Origins of Adulthood

Growing up is a difficult thing to do, but there’s not a lot of choice about it.  When I was a teen I was basically a good kid, though I managed to get into a lot of trouble anyway.  My parents didn’t know why this was happening, my sister didn’t know why this was happening, and I certainly didn’t know why this was happening.  And while I think I know now, the best I can say is I have an educated guess that has helpfully contextualized my own struggle through adolescence and into adulthood.

Home during my teenage years, as I remember it, was a pretty scary place for an essentially powerless young man to grow up in.  My sister was dealing with chronic and severe illness.  My parents’ marriage was going through a real, and secret, rough patch.  And me?  I was going through puberty while transferring schools.  I quickly went from an excited and intellectually curious student to a deeply depressed one who slept through his classes, all while delving into the world of drugs, and none of my family’s efforts to help were effective.

Looking back, I have the sense I was responding to an implicit message to not take up space, to be quiet, while also being asked to help distract from the scarier issues in the home.  Being able to look back with this kind of awareness has been helpful, certainly, but was just one part of my process of becoming an adult.  When Sigmund Freud first established the psychological field, he put a lot of emphasis on understanding the ‘why’ of people.  He seemed to think that you could cure present maladies by understanding their origin in past events.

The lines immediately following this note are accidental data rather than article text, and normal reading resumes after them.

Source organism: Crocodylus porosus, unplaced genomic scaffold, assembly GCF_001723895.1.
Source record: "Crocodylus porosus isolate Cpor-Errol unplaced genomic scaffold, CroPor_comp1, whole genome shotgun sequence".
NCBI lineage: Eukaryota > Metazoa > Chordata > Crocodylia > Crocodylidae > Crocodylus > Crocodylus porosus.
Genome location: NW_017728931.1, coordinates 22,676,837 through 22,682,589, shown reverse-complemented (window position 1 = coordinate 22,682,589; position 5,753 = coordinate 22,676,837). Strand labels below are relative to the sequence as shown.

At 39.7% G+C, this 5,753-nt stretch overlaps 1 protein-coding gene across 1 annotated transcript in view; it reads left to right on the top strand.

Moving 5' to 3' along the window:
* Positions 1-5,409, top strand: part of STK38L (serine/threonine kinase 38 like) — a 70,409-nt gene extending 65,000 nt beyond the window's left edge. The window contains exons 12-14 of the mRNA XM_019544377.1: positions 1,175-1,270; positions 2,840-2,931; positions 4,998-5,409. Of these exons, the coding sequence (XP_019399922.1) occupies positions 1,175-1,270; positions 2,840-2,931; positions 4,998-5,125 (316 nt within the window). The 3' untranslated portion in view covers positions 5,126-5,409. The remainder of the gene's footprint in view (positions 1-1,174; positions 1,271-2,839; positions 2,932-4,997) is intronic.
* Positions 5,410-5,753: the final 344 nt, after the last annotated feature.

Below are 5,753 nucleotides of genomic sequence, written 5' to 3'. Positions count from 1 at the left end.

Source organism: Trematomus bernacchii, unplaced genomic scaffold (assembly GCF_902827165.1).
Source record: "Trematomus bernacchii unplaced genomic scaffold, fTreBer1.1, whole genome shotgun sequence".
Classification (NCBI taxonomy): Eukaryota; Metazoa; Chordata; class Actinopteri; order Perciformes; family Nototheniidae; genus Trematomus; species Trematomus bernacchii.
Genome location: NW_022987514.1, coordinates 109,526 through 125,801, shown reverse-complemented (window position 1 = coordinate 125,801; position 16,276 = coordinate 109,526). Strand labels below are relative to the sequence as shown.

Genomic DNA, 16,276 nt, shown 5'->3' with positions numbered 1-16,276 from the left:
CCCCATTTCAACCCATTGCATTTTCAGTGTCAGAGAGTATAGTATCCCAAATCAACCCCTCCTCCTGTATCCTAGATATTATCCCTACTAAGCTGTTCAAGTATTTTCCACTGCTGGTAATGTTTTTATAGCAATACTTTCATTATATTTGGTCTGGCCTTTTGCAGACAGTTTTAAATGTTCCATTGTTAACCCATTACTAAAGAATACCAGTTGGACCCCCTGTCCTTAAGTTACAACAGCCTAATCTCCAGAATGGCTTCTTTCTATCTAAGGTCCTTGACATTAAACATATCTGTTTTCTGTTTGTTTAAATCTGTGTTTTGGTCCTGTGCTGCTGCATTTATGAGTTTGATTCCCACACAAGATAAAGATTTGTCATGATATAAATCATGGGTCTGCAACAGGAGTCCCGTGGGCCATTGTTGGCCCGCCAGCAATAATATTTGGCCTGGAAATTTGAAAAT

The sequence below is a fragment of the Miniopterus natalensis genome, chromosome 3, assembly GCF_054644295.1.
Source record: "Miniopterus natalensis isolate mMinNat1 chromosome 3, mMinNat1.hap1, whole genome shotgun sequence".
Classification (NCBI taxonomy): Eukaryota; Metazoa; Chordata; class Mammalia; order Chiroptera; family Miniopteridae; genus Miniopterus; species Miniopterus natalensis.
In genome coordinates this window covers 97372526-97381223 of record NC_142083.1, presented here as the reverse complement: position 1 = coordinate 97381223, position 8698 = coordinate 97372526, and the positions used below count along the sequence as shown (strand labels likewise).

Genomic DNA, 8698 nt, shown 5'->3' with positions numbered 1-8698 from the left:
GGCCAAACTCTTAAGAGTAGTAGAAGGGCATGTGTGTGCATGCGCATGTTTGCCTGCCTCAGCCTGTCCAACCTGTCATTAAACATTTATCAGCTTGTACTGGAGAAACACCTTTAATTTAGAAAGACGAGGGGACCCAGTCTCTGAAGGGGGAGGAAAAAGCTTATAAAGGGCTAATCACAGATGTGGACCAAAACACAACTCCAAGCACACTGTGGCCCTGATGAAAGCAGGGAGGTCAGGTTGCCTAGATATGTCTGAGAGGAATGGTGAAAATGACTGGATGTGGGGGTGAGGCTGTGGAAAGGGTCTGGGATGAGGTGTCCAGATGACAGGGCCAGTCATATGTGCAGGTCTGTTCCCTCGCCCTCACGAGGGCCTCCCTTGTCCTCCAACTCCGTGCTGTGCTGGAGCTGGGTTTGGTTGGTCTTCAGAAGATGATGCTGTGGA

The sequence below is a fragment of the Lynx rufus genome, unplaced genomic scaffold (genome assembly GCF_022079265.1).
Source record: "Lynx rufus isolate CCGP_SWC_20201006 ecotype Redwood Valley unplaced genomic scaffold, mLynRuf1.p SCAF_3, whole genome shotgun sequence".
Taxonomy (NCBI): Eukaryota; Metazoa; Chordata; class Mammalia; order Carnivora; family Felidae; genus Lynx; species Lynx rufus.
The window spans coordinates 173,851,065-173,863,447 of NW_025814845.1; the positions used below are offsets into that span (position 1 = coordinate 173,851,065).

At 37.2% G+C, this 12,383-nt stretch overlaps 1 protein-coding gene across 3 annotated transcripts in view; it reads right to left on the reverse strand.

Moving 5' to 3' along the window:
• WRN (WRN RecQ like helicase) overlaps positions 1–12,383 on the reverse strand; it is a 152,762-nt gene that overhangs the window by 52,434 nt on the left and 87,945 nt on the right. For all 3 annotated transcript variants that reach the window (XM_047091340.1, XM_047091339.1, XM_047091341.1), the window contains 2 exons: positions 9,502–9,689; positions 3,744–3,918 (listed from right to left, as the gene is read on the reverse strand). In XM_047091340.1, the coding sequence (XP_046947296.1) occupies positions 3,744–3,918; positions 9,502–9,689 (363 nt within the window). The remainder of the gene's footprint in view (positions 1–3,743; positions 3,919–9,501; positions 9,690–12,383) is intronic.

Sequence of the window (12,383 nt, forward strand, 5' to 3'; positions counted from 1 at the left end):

While this understanding can certainly be illuminating and empowering, we know with some clarity now that the ‘why’ is only an occasionally-useful piece of the healthy living puzzle.  Without going too far into the epistemology, origin is, at best, a guess that provides context for behavior.  While it’s possible to come up with theories, you can never be sure about the unseen forces at work on behavior.  And at worst, spending too much time contextualizing a person’s present behavior in their past circumstances can become a real distraction.  This leaves us with an unanswered question: if understanding the origin of behavior patterns isn’t particularly helpful, then what is?

In my case, and in the case of many of my clients, what has been most helpful is committing to operating in the present.  This isn’t easy: being in the present means doing the hard work of feeling vulnerable.  Moreover, our pasts always tempt us with hidden knowledge, with the sense that just around the next corner is the easy answer that will save us the hard work.  Learning to resist this temptation and stay in the present, to stay aware of our feelings and vulnerabilities, is absolutely critical in the path to adulthood.  The reality is that your life is happening now, and the great relief of this is that your life can be what you make it - if you’re willing to put in the energy and the discipline.  

Teens know this implicitly, and they have what I would call a healthy fear of it.  Up until now, their lives have been what someone else has made of them.  Pretty cushy!  But rarely satisfying.  The odd dance of rebellion and regression that all teens go through is a negotiation of this looming change.  They want to know: is adulthood freedom or responsibility?  The answer, of course, is that it’s both.  One must learn to savor each, and that can only happen in the here and now.